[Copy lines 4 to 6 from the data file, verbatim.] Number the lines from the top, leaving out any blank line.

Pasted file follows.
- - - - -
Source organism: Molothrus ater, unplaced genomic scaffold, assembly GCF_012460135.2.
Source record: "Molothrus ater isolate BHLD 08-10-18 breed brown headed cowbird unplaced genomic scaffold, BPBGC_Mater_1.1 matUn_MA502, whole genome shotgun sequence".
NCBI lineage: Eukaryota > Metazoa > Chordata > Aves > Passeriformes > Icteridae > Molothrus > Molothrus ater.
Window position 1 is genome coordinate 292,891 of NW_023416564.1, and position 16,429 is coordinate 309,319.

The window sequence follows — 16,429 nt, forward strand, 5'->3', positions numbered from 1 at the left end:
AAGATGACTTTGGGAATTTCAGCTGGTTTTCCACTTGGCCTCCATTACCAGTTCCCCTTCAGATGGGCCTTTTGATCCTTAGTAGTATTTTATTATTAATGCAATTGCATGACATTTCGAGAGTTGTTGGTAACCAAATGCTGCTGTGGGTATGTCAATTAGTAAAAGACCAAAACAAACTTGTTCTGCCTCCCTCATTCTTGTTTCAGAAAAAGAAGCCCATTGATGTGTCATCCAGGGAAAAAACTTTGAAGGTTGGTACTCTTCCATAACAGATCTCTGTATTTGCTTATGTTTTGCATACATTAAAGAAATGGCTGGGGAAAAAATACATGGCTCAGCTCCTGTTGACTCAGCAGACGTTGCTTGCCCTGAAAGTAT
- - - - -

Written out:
Window position 1 is genome coordinate 292,891 of NW_023416564.1, and position 16,429 is coordinate 309,319.

The window sequence follows — 16,429 nt, forward strand, 5'->3', positions numbered from 1 at the left end:
AAGATGACTTTGGGAATTTCAGCTGGTTTTCCACTTGGCCTCCATTACCAGTTCCCCTTCAGATGGGCCTTTTGATCCTTAGTAGTATTTTATTATTAATGCAATTGCATGACATTTCGAGAGTTGTTGGTAACCAAATGCTGCTGTGGGTATGTCAATTAGTAAAAGACCAAAACAAACTTGTTCTGCCTCCCTCATTCTTGTTTCAGAAAAAGAAGCCCATTGATGTGTCATCCAGGGAAAAAACTTTGAAGGTTGGTACTCTTCCATAACAGATCTCTGTATTTGCTTATGTTTTGCATACATTAAAGAAATGGCTGGGGAAAAAATACATGGCTCAGCTCCTGTTGACTCAGCAGACGTTGCTTGCCCTGAAAGTAT